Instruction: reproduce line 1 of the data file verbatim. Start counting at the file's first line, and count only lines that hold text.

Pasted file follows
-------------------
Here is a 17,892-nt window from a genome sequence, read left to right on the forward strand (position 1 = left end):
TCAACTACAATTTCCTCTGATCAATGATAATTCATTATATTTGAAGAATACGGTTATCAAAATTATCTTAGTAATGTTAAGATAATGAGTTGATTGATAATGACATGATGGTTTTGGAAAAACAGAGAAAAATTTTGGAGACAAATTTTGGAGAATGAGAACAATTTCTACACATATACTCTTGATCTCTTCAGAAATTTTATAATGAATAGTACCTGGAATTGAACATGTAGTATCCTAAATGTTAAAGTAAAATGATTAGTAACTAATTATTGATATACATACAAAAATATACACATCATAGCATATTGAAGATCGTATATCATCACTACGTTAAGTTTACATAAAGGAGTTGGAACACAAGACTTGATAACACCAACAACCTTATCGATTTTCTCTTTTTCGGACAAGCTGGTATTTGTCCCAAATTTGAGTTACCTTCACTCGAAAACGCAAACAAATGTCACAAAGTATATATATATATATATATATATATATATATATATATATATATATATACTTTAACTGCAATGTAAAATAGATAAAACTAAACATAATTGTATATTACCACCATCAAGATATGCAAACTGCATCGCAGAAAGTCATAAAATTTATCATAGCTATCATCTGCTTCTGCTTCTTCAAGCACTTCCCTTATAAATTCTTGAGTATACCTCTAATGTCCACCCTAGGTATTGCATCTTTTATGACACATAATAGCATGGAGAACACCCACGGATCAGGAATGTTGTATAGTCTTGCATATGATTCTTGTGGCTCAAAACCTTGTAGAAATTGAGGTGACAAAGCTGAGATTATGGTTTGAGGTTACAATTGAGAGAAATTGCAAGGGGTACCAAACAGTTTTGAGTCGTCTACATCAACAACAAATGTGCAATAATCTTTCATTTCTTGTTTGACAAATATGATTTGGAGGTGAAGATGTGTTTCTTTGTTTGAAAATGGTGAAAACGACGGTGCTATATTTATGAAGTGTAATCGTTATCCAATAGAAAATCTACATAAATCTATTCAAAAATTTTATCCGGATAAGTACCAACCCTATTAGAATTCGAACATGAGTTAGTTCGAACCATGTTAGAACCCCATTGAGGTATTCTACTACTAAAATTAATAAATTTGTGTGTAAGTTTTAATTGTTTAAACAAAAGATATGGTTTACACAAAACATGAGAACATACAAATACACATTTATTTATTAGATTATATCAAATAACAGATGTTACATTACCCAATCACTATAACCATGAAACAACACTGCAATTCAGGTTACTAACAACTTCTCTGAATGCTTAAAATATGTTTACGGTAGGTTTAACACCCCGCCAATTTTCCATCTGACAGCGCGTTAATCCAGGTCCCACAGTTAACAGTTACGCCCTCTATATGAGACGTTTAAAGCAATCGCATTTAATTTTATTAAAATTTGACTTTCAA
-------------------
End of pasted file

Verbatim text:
Here is a 17,892-nt window from a genome sequence, read left to right on the forward strand (position 1 = left end):